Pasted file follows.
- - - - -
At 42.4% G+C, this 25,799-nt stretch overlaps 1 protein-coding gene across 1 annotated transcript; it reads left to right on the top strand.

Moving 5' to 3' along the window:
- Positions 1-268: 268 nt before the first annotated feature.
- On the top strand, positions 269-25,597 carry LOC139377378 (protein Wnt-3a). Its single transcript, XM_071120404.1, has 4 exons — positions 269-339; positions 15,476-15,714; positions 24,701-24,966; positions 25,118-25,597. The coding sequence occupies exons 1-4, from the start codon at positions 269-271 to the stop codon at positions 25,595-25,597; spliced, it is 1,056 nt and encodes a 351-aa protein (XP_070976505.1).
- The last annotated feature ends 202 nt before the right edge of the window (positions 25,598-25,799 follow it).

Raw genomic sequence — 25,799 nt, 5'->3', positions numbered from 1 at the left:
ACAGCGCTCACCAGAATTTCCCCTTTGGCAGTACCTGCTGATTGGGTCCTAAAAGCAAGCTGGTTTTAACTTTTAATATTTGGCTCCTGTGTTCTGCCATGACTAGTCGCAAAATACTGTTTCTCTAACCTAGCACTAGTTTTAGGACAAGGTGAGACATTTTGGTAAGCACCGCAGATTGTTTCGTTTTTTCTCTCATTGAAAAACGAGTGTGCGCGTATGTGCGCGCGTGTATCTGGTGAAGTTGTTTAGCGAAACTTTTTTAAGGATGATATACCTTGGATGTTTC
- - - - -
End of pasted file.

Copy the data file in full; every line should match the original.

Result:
At 42.4% G+C, this 25,799-nt stretch overlaps 1 protein-coding gene across 1 annotated transcript; it reads left to right on the top strand.

Moving 5' to 3' along the window:
- Positions 1-268: 268 nt before the first annotated feature.
- On the top strand, positions 269-25,597 carry LOC139377378 (protein Wnt-3a). Its single transcript, XM_071120404.1, has 4 exons — positions 269-339; positions 15,476-15,714; positions 24,701-24,966; positions 25,118-25,597. The coding sequence occupies exons 1-4, from the start codon at positions 269-271 to the stop codon at positions 25,595-25,597; spliced, it is 1,056 nt and encodes a 351-aa protein (XP_070976505.1).
- The last annotated feature ends 202 nt before the right edge of the window (positions 25,598-25,799 follow it).

Raw genomic sequence — 25,799 nt, 5'->3', positions numbered from 1 at the left:
ACAGCGCTCACCAGAATTTCCCCTTTGGCAGTACCTGCTGATTGGGTCCTAAAAGCAAGCTGGTTTTAACTTTTAATATTTGGCTCCTGTGTTCTGCCATGACTAGTCGCAAAATACTGTTTCTCTAACCTAGCACTAGTTTTAGGACAAGGTGAGACATTTTGGTAAGCACCGCAGATTGTTTCGTTTTTTCTCTCATTGAAAAACGAGTGTGCGCGTATGTGCGCGCGTGTATCTGGTGAAGTTGTTTAGCGAAACTTTTTTAAGGATGATATACCTTGGATGTTTC